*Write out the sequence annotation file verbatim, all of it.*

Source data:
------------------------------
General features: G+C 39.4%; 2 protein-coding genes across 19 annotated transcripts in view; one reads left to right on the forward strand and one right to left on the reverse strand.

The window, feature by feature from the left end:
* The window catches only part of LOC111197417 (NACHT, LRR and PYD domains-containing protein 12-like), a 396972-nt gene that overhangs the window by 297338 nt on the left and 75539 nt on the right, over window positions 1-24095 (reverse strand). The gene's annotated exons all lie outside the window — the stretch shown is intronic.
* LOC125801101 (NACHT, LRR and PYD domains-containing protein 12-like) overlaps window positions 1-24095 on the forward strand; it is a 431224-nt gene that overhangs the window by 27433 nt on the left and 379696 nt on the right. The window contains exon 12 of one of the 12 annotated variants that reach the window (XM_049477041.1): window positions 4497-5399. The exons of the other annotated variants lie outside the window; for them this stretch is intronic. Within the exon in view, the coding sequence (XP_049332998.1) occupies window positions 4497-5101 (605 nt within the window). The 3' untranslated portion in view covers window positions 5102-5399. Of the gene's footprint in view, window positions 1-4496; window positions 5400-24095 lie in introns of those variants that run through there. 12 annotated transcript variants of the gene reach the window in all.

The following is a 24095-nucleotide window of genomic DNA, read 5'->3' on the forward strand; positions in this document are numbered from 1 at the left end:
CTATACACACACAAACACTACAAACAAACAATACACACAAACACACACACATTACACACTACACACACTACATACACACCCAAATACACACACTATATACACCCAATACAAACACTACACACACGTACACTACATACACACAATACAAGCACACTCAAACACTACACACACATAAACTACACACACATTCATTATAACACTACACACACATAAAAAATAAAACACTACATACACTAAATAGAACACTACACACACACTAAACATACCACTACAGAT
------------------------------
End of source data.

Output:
General features: G+C 39.4%; 2 protein-coding genes across 19 annotated transcripts in view; one reads left to right on the forward strand and one right to left on the reverse strand.

The window, feature by feature from the left end:
* The window catches only part of LOC111197417 (NACHT, LRR and PYD domains-containing protein 12-like), a 396972-nt gene that overhangs the window by 297338 nt on the left and 75539 nt on the right, over window positions 1-24095 (reverse strand). The gene's annotated exons all lie outside the window — the stretch shown is intronic.
* LOC125801101 (NACHT, LRR and PYD domains-containing protein 12-like) overlaps window positions 1-24095 on the forward strand; it is a 431224-nt gene that overhangs the window by 27433 nt on the left and 379696 nt on the right. The window contains exon 12 of one of the 12 annotated variants that reach the window (XM_049477041.1): window positions 4497-5399. The exons of the other annotated variants lie outside the window; for them this stretch is intronic. Within the exon in view, the coding sequence (XP_049332998.1) occupies window positions 4497-5101 (605 nt within the window). The 3' untranslated portion in view covers window positions 5102-5399. Of the gene's footprint in view, window positions 1-4496; window positions 5400-24095 lie in introns of those variants that run through there. 12 annotated transcript variants of the gene reach the window in all.

The following is a 24095-nucleotide window of genomic DNA, read 5'->3' on the forward strand; positions in this document are numbered from 1 at the left end:
CTATACACACACAAACACTACAAACAAACAATACACACAAACACACACACATTACACACTACACACACTACATACACACCCAAATACACACACTATATACACCCAATACAAACACTACACACACGTACACTACATACACACAATACAAGCACACTCAAACACTACACACACATAAACTACACACACATTCATTATAACACTACACACACATAAAAAATAAAACACTACATACACTAAATAGAACACTACACACACACTAAACATACCACTACAGAT